The airline says the passenger exploited the ticketing system that places a premium on non-stop flights by booking a cheaper multiple-stop ticket they never intended to complete.
The alleged infringement happened almost two years ago, in April 2016.
The man was said to have not used all the legs of a journey from Seattle to Oslo and taken a separate flight from Frankfurt, where he was due to catch a connecting flight.
The terms and conditions when buying tickets through Lufthansa make it clear the practice is not allowed.
Lufthansa has been granted permission to appeal of a previous ruling in the passenger's favour, it has been reported.
The defendant reportedly booked a business class ticket from Oslo to Seattle via Frankfurt for £576.
As this is a running court case, we do not comment this case at this stage
On the return flight, however, the passenger flew from Frankfurt to Berlin on a separate ticket.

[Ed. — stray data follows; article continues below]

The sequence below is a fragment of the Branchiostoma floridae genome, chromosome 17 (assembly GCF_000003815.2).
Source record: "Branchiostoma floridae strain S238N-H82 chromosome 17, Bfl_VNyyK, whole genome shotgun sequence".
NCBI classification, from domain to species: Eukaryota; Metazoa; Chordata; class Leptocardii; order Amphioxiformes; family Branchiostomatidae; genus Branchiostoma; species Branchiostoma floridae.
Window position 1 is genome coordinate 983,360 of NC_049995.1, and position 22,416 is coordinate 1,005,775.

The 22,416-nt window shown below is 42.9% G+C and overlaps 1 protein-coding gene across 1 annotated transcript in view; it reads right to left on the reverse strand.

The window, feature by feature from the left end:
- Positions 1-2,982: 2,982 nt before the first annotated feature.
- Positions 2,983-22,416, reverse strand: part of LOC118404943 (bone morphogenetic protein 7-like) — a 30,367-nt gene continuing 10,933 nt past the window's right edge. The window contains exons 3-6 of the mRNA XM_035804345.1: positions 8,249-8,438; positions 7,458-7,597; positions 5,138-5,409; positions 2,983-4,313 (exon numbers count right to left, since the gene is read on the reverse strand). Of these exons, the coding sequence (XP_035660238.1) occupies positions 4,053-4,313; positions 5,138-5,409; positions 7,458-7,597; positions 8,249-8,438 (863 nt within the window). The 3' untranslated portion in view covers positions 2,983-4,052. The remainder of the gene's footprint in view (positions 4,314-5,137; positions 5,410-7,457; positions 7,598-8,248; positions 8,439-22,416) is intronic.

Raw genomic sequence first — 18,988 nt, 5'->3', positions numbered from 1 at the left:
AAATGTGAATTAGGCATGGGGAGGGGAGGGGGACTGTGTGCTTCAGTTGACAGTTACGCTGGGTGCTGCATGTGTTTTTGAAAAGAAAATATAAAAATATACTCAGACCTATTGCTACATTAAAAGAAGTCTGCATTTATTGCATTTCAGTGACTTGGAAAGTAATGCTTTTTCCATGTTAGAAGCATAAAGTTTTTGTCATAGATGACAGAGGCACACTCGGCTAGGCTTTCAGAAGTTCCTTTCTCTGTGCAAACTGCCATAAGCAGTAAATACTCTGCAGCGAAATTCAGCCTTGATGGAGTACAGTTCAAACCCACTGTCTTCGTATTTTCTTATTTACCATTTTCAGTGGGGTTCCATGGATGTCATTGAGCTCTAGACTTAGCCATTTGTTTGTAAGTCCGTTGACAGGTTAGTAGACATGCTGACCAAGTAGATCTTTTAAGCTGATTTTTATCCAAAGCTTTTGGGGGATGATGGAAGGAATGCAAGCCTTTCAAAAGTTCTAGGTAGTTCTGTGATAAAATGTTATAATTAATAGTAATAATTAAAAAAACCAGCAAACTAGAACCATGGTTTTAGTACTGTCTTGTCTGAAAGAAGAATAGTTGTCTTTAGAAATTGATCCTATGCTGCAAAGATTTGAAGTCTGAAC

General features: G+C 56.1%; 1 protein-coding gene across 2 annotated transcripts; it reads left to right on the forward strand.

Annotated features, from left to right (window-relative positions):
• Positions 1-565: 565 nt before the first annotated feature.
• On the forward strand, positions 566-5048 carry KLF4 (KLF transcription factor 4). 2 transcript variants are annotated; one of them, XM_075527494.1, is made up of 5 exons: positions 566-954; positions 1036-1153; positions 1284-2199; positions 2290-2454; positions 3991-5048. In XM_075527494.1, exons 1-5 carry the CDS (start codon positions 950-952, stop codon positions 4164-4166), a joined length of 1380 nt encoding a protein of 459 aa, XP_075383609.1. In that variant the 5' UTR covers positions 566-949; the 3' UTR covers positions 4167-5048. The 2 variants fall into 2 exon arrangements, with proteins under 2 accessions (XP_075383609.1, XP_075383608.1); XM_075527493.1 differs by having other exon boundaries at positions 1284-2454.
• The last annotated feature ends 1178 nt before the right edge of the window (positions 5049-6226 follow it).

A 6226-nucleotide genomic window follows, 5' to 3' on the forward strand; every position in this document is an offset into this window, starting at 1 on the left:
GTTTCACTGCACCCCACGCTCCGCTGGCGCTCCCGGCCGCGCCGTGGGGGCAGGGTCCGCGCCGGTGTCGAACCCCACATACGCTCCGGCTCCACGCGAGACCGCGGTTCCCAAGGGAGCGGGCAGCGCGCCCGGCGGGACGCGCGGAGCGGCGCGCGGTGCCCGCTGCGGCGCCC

Lufthansa says that he should have paid €2769, and demanded €2112 plus interest.
The case was reportedly thrown out because the airline failed to fully explain how it had arrived at the compensation figure of €2112.
With companies like Skiplagged helping customers find cheeky deals, there is a growing ability to play the system for the best deals, according to the Independent.
Skiplagged's website actually boasts: “Our flights are so cheap, United (Airlines) sued us… but we won."
The technique of skipping out on undesirable legs come with risks, with cabin baggage often checked through.
A Lufthansa spokesperson told The Mail: ”As this is a running court case, we do not comment this case at this stage.”
In a shocking alternative tale of cheap tickets, Cathay Pacific airline mistakenly sold £12,000 first class tickets for £535 in a bizarre blunder.
Source: Read Full Article